Four takeaways from Iowa's 2018 early voting numbers

Fourteenth in a series interpreting the results of Iowa’s 2018 state and federal elections.

The November election was the first since Republicans shortened our state’s early voting window. Proponents of the 2017 law, best known for requiring voter ID, never made a case for limiting early voting. Nor did they produce evidence of any problems caused by allowing Iowans to cast ballots 40 days before elections. (County auditors needed to have ballots ready anyway, since federal law requires them to send overseas military ballots 45 days in advance.)

The power play was inspired by a simple fact: Iowa Democrats rely more on early voting than do Republicans. Switching from 40 days to 29 gave Democratic volunteers two fewer weekends to “chase” absentee ballots.

Now that the statewide statistical report on the 2018 general election is available, we can see how early voting played out in a compressed time frame. Bleeding Heartland previously discussed notable findings on turnout rates for Iowans of different political affiliations, age groups, and gender.

Note: All figures in the tables below come from statewide statistical reports available on the Secretary of State’s website. Those documents list the number of “absentee” voters in each category, directly below the “total voted” in that group. Here, “absentee” refers to all ballots cast before election day by any means: mailed ballots or early voting in person at a county auditor’s office or satellite location.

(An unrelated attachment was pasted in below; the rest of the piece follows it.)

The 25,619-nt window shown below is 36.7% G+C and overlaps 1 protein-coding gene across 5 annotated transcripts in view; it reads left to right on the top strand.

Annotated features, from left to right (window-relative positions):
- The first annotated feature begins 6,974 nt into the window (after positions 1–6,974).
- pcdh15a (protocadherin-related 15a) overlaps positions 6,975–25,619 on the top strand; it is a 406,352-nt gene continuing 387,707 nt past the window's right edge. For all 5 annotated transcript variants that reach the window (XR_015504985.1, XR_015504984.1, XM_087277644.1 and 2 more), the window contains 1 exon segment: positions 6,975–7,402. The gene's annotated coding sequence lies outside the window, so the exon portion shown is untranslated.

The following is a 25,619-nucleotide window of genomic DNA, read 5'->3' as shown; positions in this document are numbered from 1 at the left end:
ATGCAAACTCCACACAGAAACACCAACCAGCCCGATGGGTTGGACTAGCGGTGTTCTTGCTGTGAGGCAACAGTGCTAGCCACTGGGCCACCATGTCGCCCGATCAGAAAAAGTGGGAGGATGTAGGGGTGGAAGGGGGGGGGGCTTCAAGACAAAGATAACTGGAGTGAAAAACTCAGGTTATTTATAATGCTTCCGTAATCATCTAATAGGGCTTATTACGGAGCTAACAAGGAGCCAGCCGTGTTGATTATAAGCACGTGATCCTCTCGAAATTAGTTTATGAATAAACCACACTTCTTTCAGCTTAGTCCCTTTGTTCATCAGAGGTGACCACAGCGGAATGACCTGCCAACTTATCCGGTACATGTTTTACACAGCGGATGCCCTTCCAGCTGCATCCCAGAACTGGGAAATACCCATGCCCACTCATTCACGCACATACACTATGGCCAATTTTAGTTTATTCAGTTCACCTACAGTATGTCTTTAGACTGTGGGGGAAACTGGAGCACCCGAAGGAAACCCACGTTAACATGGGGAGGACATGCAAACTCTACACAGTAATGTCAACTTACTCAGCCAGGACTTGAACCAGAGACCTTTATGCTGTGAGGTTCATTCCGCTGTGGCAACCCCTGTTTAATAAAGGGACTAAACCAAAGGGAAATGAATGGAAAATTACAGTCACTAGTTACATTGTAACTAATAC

On to the takeaways:

1. A slightly smaller share of voters cast early ballots, compared to the previous three general elections.

Turnout was unusually high in November for a non-presidential year. So in absolute terms, more Iowans voted early in 2018 than in any previous midterm election. But the percentage of Iowans who cast ballots before election day (40.3 percent) was a bit down from the 2014 election (41.0 percent).

Early voting totals in Iowa midterms
2002 2006 2010 2014 2018
total voting 1,021,200 1,044,459 1,125,386 1,135,138 1,329,930
total voting early 242,357 224,774 360,467 465,166 535,782
Percent voting early 23.7% 21.5% 32.0% 41.0% 40.3%

The last two presidential elections also saw a slightly higher share of Iowans voting early: 43.2 percent in 2012 and 41.3 percent in 2016.

Those trendlines don’t prove that reducing early voting to 29 days suppressed votes. Maybe the majority of politically engaged Iowans would never consider voting early, so even the best GOTV tactics would not significantly increase the percentage of votes banked before election day.

But it’s also possible that some Iowans who intended to vote early failed to return their ballots quickly enough, or had trouble getting to a voting location, due to the shorter window. And logistically, it’s hard for field organizers and volunteers to make the same number of reminder calls or door knocks in eleven fewer days.

2. Democrats still rely more on early voting.

One trend didn’t change in 2018: most Republicans vote on election day, while about half of Democrats cast early ballots.

Voters affiliated with no party are even less likely to vote before election day than are Republicans. Perhaps they are simply less politically engaged; as a group, they consistently vote at lower rates than partisans do in non-presidential years. Alternatively, independents may simply receive fewer mailings and knocks at the door urging them to request an absentee ballot.